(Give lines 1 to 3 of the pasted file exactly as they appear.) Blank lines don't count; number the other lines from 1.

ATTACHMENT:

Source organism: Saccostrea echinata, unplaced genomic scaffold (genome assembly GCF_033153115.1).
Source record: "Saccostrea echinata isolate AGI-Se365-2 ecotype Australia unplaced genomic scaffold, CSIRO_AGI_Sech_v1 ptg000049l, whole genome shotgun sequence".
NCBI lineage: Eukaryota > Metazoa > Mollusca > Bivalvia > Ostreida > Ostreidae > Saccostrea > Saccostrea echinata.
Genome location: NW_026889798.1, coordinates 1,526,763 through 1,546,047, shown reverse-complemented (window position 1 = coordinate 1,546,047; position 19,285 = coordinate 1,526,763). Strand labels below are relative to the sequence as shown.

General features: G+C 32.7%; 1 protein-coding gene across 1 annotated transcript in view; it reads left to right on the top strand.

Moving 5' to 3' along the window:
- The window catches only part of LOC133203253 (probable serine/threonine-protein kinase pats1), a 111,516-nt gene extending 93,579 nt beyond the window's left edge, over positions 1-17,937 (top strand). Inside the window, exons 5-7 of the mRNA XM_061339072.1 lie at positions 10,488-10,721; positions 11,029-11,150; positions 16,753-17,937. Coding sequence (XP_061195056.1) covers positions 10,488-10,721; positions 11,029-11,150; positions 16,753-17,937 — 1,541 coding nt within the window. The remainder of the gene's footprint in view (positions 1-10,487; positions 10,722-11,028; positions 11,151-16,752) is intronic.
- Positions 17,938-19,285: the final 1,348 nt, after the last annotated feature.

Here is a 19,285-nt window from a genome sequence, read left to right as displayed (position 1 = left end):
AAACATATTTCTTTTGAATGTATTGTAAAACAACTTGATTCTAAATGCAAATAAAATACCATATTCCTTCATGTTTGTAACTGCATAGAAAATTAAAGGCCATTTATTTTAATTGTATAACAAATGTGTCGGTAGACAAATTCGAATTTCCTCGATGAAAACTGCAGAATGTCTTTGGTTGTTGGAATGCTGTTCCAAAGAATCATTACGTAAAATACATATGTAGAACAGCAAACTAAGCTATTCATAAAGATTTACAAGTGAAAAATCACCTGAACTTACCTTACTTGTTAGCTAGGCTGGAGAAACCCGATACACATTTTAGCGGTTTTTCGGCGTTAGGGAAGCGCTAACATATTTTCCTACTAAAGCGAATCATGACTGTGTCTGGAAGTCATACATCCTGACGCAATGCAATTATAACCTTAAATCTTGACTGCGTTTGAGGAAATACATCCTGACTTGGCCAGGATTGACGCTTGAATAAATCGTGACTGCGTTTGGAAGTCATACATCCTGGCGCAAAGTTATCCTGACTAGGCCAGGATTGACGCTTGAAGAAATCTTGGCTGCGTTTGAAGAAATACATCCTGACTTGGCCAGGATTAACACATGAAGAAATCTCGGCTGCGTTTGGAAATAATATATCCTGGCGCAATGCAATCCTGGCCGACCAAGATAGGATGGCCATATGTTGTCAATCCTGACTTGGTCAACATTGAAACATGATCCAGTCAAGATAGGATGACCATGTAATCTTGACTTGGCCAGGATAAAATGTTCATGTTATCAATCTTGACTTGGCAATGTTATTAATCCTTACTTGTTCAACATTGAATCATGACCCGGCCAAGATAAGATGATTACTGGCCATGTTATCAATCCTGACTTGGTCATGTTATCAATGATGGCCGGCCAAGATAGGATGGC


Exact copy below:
Source organism: Saccostrea echinata, unplaced genomic scaffold (genome assembly GCF_033153115.1).
Source record: "Saccostrea echinata isolate AGI-Se365-2 ecotype Australia unplaced genomic scaffold, CSIRO_AGI_Sech_v1 ptg000049l, whole genome shotgun sequence".
NCBI lineage: Eukaryota > Metazoa > Mollusca > Bivalvia > Ostreida > Ostreidae > Saccostrea > Saccostrea echinata.